Pomegranate Caramels take ordinary caramels up a notch or two. Think chewy, creamy caramel with a fruity touch. These easy to make sweets are a festive treat and make wonderful gifts.
This week was Rosh Hashanah, the Jewish New Year. It is a time of celebration, reflection, and renewal. Traditionally, family and friends gather to celebrate and often there are foods served that are symbolic of our New Year’s wishes. Apples are dipped in honey in the hope of a sweet New Year. My Honey Applesauce Cake, Apples and Honey Cookies, Honey Lollipops, and Honey Jumbles all incorporate those traditional flavors.
The pomegranate is also a traditional Rosh Hashanah fruit. The many seeds represent our merits and the hope is to increase our merits in the year to come. The number of seeds in each pomegranate is said to correlate with the 613 commandments, or good deeds, of the Torah. The pomegranate also represents knowledge, learning, and wisdom. Pomegranate Caramels embody all of those hopes and wishes along with deliciousness.
A few years ago, I invested about $20 in a good quality, digital candy thermometer. I’d never made candy in my life, but I had become obsessed with creating homemade marshmallows and a thermometer was required for success. When my marshmallow phase passed, I thought I would never use the “gadget” again, but I was wrong. A candy thermometer is a great tool to have in the kitchen. I’ve used it to temper chocolate, make lollipops, create nut-free toffee bits, and stir together popcorn topping. Now I’ve learned that with a candy thermometer at the ready, homemade caramels are quick, simple, and addictive.
I adapted this recipe for Pomegranate Caramels from one that uses frozen juice concentrate for flavor. Pomegranate juice doesn’t come in frozen concentrate, that I am aware of, but making your own concentrate adds less than 15 minutes to the recipe. Ultimately, the recipe requires ¾ cup of juice concentrate. Starting with 3 times that amount (2 ¼ cups), the juice is simmered to evaporate the liquid and concentrate the flavor until ¾ cup of juice remains. I had excellent results with both the Pom brand (refrigerated) and the Trader Joe’s brand ( shelf stable) of pomegranate juice.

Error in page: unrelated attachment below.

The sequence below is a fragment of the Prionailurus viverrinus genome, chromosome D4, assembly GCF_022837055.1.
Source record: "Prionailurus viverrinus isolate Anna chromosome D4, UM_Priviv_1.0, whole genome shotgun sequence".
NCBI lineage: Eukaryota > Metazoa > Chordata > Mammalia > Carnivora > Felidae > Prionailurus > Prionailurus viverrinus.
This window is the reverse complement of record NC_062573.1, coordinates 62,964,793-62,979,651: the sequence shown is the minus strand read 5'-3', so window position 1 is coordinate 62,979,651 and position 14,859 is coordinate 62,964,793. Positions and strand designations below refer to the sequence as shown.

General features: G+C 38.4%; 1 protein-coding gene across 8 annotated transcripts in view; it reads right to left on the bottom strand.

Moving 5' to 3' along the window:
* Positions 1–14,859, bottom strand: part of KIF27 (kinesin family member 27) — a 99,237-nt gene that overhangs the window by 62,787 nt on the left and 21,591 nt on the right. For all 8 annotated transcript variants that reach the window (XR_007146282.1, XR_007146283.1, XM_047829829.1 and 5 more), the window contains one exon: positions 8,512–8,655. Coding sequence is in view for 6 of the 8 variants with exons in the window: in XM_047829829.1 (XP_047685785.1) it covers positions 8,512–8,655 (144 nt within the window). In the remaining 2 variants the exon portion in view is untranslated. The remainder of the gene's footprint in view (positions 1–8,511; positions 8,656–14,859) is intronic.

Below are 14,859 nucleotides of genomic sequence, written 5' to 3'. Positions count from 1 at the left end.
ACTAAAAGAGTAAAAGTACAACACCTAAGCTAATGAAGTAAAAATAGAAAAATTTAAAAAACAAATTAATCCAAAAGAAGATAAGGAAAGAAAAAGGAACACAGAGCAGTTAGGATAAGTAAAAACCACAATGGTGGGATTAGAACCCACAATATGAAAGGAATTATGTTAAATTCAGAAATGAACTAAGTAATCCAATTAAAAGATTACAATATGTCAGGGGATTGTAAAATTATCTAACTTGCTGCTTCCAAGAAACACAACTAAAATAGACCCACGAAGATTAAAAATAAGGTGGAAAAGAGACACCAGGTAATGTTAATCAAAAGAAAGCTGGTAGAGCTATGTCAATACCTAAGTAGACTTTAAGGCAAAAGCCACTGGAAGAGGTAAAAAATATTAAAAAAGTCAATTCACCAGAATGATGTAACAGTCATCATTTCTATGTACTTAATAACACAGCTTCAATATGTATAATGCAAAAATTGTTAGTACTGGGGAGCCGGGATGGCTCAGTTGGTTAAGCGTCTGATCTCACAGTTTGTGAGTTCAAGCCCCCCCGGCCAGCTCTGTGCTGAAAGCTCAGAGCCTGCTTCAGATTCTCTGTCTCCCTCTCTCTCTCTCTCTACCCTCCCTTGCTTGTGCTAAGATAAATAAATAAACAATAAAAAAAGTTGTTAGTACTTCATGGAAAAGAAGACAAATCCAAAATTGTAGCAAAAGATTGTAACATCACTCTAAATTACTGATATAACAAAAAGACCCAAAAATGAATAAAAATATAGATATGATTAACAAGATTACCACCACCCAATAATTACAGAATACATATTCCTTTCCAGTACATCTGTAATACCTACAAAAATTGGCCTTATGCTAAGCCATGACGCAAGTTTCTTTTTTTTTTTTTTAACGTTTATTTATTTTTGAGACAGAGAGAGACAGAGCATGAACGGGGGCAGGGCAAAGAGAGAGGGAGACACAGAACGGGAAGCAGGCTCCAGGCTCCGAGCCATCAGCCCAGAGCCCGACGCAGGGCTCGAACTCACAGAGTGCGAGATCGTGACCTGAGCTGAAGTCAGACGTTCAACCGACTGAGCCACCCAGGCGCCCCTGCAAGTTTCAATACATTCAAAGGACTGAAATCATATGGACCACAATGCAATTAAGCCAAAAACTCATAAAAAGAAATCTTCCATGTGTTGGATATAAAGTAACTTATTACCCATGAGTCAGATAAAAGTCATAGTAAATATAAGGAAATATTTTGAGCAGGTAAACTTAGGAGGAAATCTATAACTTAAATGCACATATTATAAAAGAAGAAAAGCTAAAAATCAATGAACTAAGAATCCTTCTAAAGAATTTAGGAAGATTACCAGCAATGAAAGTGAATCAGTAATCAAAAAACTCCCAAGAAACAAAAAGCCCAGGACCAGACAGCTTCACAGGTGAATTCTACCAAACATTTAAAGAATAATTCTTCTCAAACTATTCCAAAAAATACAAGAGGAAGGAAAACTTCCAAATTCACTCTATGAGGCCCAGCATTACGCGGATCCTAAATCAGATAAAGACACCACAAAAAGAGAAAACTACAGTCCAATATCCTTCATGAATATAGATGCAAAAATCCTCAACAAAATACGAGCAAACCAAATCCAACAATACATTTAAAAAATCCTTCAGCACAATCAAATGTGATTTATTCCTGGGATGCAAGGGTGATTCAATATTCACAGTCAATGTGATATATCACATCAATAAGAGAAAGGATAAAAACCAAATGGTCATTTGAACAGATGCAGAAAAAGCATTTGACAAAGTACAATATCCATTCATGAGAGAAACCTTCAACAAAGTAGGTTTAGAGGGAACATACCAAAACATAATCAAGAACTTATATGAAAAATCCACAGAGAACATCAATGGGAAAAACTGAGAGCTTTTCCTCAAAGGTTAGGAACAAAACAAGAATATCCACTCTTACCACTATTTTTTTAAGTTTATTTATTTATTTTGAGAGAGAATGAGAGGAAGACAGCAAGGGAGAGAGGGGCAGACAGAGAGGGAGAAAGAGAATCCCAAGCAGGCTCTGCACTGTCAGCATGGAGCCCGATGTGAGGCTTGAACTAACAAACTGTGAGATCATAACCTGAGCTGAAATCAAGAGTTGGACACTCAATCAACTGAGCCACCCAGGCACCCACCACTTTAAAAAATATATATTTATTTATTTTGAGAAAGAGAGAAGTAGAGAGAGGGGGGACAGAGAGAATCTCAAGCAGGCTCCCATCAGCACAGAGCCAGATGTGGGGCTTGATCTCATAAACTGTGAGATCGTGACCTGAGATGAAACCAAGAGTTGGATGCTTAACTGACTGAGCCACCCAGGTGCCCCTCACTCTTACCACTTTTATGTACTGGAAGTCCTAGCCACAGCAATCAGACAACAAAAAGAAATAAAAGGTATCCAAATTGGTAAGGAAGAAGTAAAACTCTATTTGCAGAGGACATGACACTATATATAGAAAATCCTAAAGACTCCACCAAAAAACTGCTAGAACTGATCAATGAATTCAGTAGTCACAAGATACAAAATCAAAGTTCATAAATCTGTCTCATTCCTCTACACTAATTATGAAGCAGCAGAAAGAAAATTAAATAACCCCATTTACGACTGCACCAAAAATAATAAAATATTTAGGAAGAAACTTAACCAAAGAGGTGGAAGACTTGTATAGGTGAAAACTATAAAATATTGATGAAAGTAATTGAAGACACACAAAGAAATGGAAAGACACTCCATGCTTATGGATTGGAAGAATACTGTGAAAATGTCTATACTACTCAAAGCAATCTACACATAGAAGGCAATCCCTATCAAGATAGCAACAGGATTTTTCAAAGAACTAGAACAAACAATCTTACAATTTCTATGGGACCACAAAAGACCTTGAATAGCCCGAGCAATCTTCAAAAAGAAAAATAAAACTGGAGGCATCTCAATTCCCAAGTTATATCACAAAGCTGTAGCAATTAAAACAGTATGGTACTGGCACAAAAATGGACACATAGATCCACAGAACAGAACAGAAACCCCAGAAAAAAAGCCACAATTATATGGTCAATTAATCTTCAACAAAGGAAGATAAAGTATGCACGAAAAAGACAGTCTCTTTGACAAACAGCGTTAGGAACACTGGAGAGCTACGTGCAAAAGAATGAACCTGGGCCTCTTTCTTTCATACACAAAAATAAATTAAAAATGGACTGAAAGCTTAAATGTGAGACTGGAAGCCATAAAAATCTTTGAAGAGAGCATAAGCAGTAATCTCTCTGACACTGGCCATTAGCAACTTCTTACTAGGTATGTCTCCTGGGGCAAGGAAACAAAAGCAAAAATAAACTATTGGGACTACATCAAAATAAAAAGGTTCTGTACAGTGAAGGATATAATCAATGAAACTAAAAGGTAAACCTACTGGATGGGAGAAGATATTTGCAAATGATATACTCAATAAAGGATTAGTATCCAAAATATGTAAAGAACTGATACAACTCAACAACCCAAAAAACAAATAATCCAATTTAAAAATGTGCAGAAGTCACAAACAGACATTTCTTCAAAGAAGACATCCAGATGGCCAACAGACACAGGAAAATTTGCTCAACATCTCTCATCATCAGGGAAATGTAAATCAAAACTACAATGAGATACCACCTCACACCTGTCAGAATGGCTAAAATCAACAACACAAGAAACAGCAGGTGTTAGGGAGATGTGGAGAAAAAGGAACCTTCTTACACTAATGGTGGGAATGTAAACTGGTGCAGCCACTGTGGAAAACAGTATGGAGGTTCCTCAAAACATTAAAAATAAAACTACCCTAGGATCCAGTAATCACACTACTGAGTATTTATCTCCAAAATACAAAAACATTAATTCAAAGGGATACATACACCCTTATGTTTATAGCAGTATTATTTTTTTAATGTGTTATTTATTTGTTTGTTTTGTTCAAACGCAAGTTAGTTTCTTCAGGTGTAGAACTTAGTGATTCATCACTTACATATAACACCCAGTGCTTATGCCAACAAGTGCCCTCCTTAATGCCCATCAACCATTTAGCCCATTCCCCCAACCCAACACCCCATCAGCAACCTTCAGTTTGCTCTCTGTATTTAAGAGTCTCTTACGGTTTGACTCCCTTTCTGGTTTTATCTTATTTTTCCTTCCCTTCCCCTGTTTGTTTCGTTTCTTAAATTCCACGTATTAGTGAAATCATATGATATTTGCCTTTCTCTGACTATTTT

For a lovely, soft, chewy consistency, Pomegranate Caramels should be stored at room temperature. However, for easy cutting and wrapping, I recommend chilling the caramel (for about 15 minutes) to temporarily harden. Waxed paper can be cut in squares (4”x 4”) for wrapping with twisted ends or can be purchased pre-cut. For celebrations and gift giving, cellophane or foil wrappers provide sparkle. I first wrapped my Pomegranate Caramels in thin strips of waxed paper (hand cut) as extra protection from sticking, though my foil wrappers are labeled “anti-stick candy wrappers”. Then I covered each caramel in foil, folding the foil just as I would wrap a package. Wrapping on a flat surface (rather than holding the caramel in your hand) helps keep the candy from warming and the foil from wrinkling.
So far, no one has been able to eat only one Pomegranate Caramel. The first is always devoured so quickly that a second is required to savor the flavor. Some tasters have required more savoring! Be sure to pin this recipe. Pomegranate Caramels are ideal for holiday gifting to family, friends, teachers, and coworkers!
Wishing everyone a healthy, happy, and peace-filled New Year. L’Shana Tova!
- 2 ¼ cups pomegranate juice
- ½ cup unsalted butter
- 1 ¾ cup granulated sugar
- ¼ cup light corn syrup
- ¼ teaspoon salt
- 14 ounce can sweetened condensed milk
In a 2 quart saucepan over medium heat, bring the pomegranate juice to a boil. Lower temperature and simmer uncovered until the juice is reduced to ¾ cup (about 15 minutes). Set aside.
Line an 8” x 8” baking pan with parchment paper.
In a 2 quart saucepan over medium heat, melt butter.
Add sugar, corn syrup, salt, condensed milk, and reduced pomegranate juice. Stir continually until the mixture reaches 248° F on a candy thermometer.
Pour the mixture into the prepared pan. Allow to cool at room temperature.
For easier cutting, refrigerate for 15-30 minutes until quite firm. Lift the caramel out of the pan using the overhanging parchment paper as handles. Place on a cutting board. Use a sharp knife to cut the caramel into individual pieces (approximately 1” x ¾”).
Wrap caramels in wax paper then decorative foil.
Store in an airtight container at room temperature for up to 2 weeks.
Pack individually wrapped caramels in an airtight plastic storage container or freezer weight ziplock bag. Only ship caramels during cold weather.
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